Chemical Science and Engineering News
Electrochemical reactions for synthesis of organic compounds would find wider applications if they were independent of power supply. Now, researchers from Tokyo Tech have exploited the flow of electrolytes in an electrochemical reactor to generate the streaming potential for reactions without a power supply. They successfully polymerized two aromatic monomers, proving the feasibility of this setup.
Synthesis of organic compounds and polymers is at the core of many manufacturing industries. The new "electrifying synthesis" methods that can combine conventional synthetic chemistry with electrochemistry are a step closer to a sustainable tomorrow. These reactions don’t require potentially harmful chemical reagents. They achieve organic synthesis by simply using electrons from an electric power source to conduct redox reactions.
Apart from being environmentally-friendly, these reactions can also be made more or less selective by fine-tuning the electric potentials. However, their dependence on a power supply limits their application in unpowered like aerospace and deep sea.
The solution to this self-contradictory problem was presented by a team of researchers led by Prof. Shinsuke Inagi from the Tokyo Institute of Technology (Tokyo Tech), Japan. In their recent study published in Communications Chemistry, the team provided a proof-of-concept for electrochemical polymerization of organic aromatic monomers without an external power supply. Prof. Inagi explains, "We have seen a huge leap in the development of electrochemical reactors for carrying out organic synthesis, but most of them require a power source. We wanted to build a power-independent system to make the process more accessible. And we found the answer to our quest in streaming potential-driven electrochemistry."
What exactly is this streaming potential that Prof. Inagi talks of?
When an electrolyte flows through a microchannel, a pressure difference is created due to this movement. This leads to a charge imbalance, which gives rise to a streaming potential. The team used a custom two-chambered polyether ether ketone (or PEEK) cell connected by platinum wires and a PEEK microtube for their experiments. This PEEK microtube was tightly filled with cotton wool to create a pressure drop. When they passed an electrolyte through the microtube, it generated a streaming potential that could provide enough energy for driving the desired chemical reactions.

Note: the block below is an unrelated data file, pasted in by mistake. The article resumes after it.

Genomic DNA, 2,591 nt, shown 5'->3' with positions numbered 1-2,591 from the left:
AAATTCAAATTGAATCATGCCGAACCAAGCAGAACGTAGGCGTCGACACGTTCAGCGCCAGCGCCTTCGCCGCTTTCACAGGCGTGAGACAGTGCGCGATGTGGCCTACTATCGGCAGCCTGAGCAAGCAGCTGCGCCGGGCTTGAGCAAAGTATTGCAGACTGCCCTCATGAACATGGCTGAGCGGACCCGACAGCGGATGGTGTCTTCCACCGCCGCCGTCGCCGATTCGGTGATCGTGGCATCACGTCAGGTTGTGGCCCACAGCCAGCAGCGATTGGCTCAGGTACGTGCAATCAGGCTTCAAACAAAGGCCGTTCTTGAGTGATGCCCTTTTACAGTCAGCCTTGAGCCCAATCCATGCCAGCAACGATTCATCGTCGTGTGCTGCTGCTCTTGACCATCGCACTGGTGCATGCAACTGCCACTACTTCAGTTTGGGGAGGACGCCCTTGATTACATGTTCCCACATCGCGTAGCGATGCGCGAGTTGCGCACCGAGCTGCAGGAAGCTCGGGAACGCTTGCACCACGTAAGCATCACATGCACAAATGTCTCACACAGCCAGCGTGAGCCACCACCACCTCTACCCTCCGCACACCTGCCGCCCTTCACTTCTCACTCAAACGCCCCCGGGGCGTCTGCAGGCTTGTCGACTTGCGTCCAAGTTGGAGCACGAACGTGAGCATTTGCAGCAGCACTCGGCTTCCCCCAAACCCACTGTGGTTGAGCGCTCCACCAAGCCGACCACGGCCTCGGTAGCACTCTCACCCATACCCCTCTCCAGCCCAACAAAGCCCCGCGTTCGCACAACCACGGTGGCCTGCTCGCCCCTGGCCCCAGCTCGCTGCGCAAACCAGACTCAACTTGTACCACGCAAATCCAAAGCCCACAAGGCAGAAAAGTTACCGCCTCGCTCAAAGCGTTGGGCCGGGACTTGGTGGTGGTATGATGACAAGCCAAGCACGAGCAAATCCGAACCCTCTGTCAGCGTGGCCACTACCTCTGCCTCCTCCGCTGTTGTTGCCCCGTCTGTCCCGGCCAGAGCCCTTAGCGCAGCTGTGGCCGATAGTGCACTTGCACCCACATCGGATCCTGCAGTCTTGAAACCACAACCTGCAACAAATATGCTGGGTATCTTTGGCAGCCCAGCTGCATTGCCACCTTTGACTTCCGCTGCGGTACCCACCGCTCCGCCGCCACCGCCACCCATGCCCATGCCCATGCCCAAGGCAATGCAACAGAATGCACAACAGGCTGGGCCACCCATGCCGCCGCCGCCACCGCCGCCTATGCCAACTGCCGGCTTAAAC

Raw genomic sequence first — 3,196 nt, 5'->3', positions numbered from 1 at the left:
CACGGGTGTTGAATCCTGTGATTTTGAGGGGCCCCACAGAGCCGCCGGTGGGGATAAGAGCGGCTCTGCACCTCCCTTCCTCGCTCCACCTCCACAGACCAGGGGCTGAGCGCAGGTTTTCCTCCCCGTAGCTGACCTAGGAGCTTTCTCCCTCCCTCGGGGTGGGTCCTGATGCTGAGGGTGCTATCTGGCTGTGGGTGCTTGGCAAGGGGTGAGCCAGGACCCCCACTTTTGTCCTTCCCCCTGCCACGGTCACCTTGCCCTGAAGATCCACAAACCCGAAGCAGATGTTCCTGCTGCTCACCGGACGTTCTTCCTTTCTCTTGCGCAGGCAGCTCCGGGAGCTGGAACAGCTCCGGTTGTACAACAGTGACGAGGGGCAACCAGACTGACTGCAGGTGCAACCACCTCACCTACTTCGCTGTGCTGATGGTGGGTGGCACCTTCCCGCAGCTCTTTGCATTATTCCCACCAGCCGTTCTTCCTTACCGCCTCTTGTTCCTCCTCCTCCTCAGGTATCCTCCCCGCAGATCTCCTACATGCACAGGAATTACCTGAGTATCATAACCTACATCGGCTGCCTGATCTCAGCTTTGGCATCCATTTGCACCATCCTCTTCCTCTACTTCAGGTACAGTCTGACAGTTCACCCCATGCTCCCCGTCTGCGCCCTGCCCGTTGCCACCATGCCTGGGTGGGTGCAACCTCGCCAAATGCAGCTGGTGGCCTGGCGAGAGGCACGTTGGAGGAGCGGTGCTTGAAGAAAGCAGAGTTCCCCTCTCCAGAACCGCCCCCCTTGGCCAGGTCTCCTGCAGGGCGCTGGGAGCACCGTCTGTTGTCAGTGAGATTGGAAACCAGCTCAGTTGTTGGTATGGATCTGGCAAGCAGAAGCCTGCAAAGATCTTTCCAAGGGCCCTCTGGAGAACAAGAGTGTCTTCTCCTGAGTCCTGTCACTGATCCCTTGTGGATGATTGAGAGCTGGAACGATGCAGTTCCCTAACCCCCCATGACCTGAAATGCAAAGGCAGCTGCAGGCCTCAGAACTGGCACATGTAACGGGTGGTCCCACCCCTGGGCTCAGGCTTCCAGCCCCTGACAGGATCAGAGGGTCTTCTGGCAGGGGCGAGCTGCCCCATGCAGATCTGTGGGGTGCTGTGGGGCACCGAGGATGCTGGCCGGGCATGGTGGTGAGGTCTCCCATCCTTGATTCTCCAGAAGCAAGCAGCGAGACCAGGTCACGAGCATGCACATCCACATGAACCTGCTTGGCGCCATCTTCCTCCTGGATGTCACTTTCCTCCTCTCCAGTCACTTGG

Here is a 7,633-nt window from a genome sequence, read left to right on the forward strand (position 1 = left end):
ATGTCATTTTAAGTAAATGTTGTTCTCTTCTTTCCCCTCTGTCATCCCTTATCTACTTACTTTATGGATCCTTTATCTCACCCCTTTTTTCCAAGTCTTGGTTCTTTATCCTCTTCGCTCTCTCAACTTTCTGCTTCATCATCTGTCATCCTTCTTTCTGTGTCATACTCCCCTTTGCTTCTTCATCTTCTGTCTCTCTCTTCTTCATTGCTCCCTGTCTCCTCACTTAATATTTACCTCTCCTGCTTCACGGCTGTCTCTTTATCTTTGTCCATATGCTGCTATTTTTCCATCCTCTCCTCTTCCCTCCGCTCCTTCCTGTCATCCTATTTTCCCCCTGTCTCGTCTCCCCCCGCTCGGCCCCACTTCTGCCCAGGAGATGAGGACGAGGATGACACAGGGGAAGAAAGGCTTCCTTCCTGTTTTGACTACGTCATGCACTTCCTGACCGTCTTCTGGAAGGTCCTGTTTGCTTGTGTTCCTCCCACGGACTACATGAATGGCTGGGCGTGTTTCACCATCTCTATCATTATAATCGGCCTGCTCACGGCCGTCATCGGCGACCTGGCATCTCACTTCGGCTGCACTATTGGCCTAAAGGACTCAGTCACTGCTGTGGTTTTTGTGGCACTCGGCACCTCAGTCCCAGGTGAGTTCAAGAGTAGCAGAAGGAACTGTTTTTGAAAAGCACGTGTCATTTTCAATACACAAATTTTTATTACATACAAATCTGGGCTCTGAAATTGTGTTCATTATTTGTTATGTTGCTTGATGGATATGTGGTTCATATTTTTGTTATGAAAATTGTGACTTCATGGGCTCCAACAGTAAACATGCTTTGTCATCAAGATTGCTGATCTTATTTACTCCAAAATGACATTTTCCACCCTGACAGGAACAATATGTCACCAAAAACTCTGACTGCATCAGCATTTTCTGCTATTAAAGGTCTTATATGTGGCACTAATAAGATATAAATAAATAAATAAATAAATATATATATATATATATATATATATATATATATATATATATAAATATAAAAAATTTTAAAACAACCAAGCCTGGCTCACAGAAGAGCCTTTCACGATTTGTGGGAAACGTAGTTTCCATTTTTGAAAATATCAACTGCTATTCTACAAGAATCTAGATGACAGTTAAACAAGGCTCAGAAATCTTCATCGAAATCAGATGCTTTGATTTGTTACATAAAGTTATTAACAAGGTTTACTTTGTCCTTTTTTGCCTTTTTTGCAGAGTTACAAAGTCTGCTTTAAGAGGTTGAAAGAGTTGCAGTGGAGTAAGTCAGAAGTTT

When the cell was operated, the electrodes in the two-chambered cell experienced both upstream and downstream streaming potential, which enabled the cell to behave like something called a split bipolar electrode (BPE). This BPE setup, accompanied by the generated streaming potential of 2-3 volts was responsible for creating conditions conducive for the redox reactions of organic monomers.
To test the polymerization abilities of this setup, the team chose two aromatic organic compounds: Pyrrole (Py) and 3,4-Ethylenedioxythiophene (EDOT). Both these monomers were successfully electropolymerized into polypyrrole (PPy) and poly-EDOT (PEDOT) respectively, without using any external power source!
This new pressure-driven, environmentally-friendly, power supply-independent reactor opens up new avenues for electrifying synthesis reactions. The insights from this study can also prove valuable when designing new electrochemical reactors for the synthesis of useful organic compounds and polymers. "The entire world is trying to make essential industrial processes greener and cleaner. Since organic synthesis is at the heart of many chemical industries, we tried to develop an electrosynthesis process that requires minimum resources and contributes towards the sustainable development goals," concludes Prof. Inagi.
|Authors :||Suguru Iwai,1 Taichi Suzuki,1 Hiroki Sakagami,1 Kazuhiro Miyamoto,1 Zhenghao Chen,1 Mariko Konishi,1 Elena Villani,1 Naoki Shida,1,2 Ikuyoshi Tomita,1 and Shinsuke Inagi*,1,3|
|Title of original paper :||Electropolymerization without an Electric Power Supply|
|Journal :||Communications Chemistry|
1Department of Chemical Science and Engineering, School of Materials and Chemical Technology, Tokyo Institute of Technology, Japan
2Department of Chemistry and Life Science, Yokohama National University, Japan
3PRESTO, Japan Science and Technology Agency (JST), Japan
* Corresponding author's email: firstname.lastname@example.org
School of Materials and Chemical Technology
—Encompassing the Disciplines of Science—
Information on School of Materials and Chemical Technology inaugurated in April 2016
Professor Shinsuke Inagi
School of Materials and Chemical Technology,
Tokyo Institute of Technology